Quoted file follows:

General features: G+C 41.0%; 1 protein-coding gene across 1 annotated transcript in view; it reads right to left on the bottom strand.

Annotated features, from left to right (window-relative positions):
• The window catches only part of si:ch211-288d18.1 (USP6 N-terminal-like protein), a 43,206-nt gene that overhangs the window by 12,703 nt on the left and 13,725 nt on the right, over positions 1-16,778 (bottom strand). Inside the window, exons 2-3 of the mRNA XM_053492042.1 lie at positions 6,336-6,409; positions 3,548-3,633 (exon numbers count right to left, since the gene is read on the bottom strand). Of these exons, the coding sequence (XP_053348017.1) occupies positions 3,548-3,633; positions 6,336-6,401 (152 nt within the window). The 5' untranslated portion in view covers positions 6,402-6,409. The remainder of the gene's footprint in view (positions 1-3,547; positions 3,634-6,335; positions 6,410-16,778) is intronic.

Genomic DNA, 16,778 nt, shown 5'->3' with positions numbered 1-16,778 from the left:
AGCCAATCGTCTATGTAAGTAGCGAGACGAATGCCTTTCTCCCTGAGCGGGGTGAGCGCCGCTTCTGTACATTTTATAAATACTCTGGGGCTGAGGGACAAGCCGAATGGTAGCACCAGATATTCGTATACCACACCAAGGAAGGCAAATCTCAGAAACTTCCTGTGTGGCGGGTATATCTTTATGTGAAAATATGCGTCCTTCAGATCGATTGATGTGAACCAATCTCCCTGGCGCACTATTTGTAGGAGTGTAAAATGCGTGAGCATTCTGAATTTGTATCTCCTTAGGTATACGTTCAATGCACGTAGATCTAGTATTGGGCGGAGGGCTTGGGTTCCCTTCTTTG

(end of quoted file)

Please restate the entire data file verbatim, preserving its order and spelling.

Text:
General features: G+C 41.0%; 1 protein-coding gene across 1 annotated transcript in view; it reads right to left on the bottom strand.

Annotated features, from left to right (window-relative positions):
• The window catches only part of si:ch211-288d18.1 (USP6 N-terminal-like protein), a 43,206-nt gene that overhangs the window by 12,703 nt on the left and 13,725 nt on the right, over positions 1-16,778 (bottom strand). Inside the window, exons 2-3 of the mRNA XM_053492042.1 lie at positions 6,336-6,409; positions 3,548-3,633 (exon numbers count right to left, since the gene is read on the bottom strand). Of these exons, the coding sequence (XP_053348017.1) occupies positions 3,548-3,633; positions 6,336-6,401 (152 nt within the window). The 5' untranslated portion in view covers positions 6,402-6,409. The remainder of the gene's footprint in view (positions 1-3,547; positions 3,634-6,335; positions 6,410-16,778) is intronic.

Genomic DNA, 16,778 nt, shown 5'->3' with positions numbered 1-16,778 from the left:
AGCCAATCGTCTATGTAAGTAGCGAGACGAATGCCTTTCTCCCTGAGCGGGGTGAGCGCCGCTTCTGTACATTTTATAAATACTCTGGGGCTGAGGGACAAGCCGAATGGTAGCACCAGATATTCGTATACCACACCAAGGAAGGCAAATCTCAGAAACTTCCTGTGTGGCGGGTATATCTTTATGTGAAAATATGCGTCCTTCAGATCGATTGATGTGAACCAATCTCCCTGGCGCACTATTTGTAGGAGTGTAAAATGCGTGAGCATTCTGAATTTGTATCTCCTTAGGTATACGTTCAATGCACGTAGATCTAGTATTGGGCGGAGGGCTTGGGTTCCCTTCTTTG